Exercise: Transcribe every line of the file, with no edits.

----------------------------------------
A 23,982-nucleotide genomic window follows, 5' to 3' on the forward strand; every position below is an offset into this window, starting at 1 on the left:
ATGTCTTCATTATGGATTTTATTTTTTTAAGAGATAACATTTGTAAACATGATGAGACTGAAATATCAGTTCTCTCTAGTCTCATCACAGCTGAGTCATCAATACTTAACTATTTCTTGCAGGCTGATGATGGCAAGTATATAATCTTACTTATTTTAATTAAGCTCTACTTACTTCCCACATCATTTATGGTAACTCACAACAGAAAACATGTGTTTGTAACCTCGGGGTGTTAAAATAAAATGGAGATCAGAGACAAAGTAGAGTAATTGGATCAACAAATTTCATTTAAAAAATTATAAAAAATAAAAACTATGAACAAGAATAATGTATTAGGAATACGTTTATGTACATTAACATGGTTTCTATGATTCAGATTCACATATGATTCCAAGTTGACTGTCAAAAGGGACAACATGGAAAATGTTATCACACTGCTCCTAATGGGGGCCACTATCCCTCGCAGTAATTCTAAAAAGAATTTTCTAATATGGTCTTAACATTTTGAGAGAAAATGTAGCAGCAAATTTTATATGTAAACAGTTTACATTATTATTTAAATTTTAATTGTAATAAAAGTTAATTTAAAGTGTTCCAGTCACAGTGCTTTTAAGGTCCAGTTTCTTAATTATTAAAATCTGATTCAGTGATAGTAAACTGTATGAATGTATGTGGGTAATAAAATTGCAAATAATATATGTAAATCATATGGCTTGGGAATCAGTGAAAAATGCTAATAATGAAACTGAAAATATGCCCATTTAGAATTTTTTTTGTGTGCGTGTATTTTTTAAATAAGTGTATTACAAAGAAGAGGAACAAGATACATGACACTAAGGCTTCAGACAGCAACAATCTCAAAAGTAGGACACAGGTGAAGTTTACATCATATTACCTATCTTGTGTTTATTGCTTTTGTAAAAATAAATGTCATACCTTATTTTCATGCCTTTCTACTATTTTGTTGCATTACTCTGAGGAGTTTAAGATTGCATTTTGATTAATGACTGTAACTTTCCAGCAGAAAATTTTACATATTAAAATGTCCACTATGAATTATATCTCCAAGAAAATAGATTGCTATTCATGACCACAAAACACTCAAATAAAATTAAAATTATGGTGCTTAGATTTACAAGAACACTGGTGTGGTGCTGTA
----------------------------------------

A 23,982-nucleotide genomic window follows, 5' to 3' on the forward strand; every position below is an offset into this window, starting at 1 on the left:
ATGTCTTCATTATGGATTTTATTTTTTTAAGAGATAACATTTGTAAACATGATGAGACTGAAATATCAGTTCTCTCTAGTCTCATCACAGCTGAGTCATCAATACTTAACTATTTCTTGCAGGCTGATGATGGCAAGTATATAATCTTACTTATTTTAATTAAGCTCTACTTACTTCCCACATCATTTATGGTAACTCACAACAGAAAACATGTGTTTGTAACCTCGGGGTGTTAAAATAAAATGGAGATCAGAGACAAAGTAGAGTAATTGGATCAACAAATTTCATTTAAAAAATTATAAAAAATAAAAACTATGAACAAGAATAATGTATTAGGAATACGTTTATGTACATTAACATGGTTTCTATGATTCAGATTCACATATGATTCCAAGTTGACTGTCAAAAGGGACAACATGGAAAATGTTATCACACTGCTCCTAATGGGGGCCACTATCCCTCGCAGTAATTCTAAAAAGAATTTTCTAATATGGTCTTAACATTTTGAGAGAAAATGTAGCAGCAAATTTTATATGTAAACAGTTTACATTATTATTTAAATTTTAATTGTAATAAAAGTTAATTTAAAGTGTTCCAGTCACAGTGCTTTTAAGGTCCAGTTTCTTAATTATTAAAATCTGATTCAGTGATAGTAAACTGTATGAATGTATGTGGGTAATAAAATTGCAAATAATATATGTAAATCATATGGCTTGGGAATCAGTGAAAAATGCTAATAATGAAACTGAAAATATGCCCATTTAGAATTTTTTTTGTGTGCGTGTATTTTTTAAATAAGTGTATTACAAAGAAGAGGAACAAGATACATGACACTAAGGCTTCAGACAGCAACAATCTCAAAAGTAGGACACAGGTGAAGTTTACATCATATTACCTATCTTGTGTTTATTGCTTTTGTAAAAATAAATGTCATACCTTATTTTCATGCCTTTCTACTATTTTGTTGCATTACTCTGAGGAGTTTAAGATTGCATTTTGATTAATGACTGTAACTTTCCAGCAGAAAATTTTACATATTAAAATGTCCACTATGAATTATATCTCCAAGAAAATAGATTGCTATTCATGACCACAAAACACTCAAATAAAATTAAAATTATGGTGCTTAGATTTACAAGAACACTGGTGTGGTGCTGTA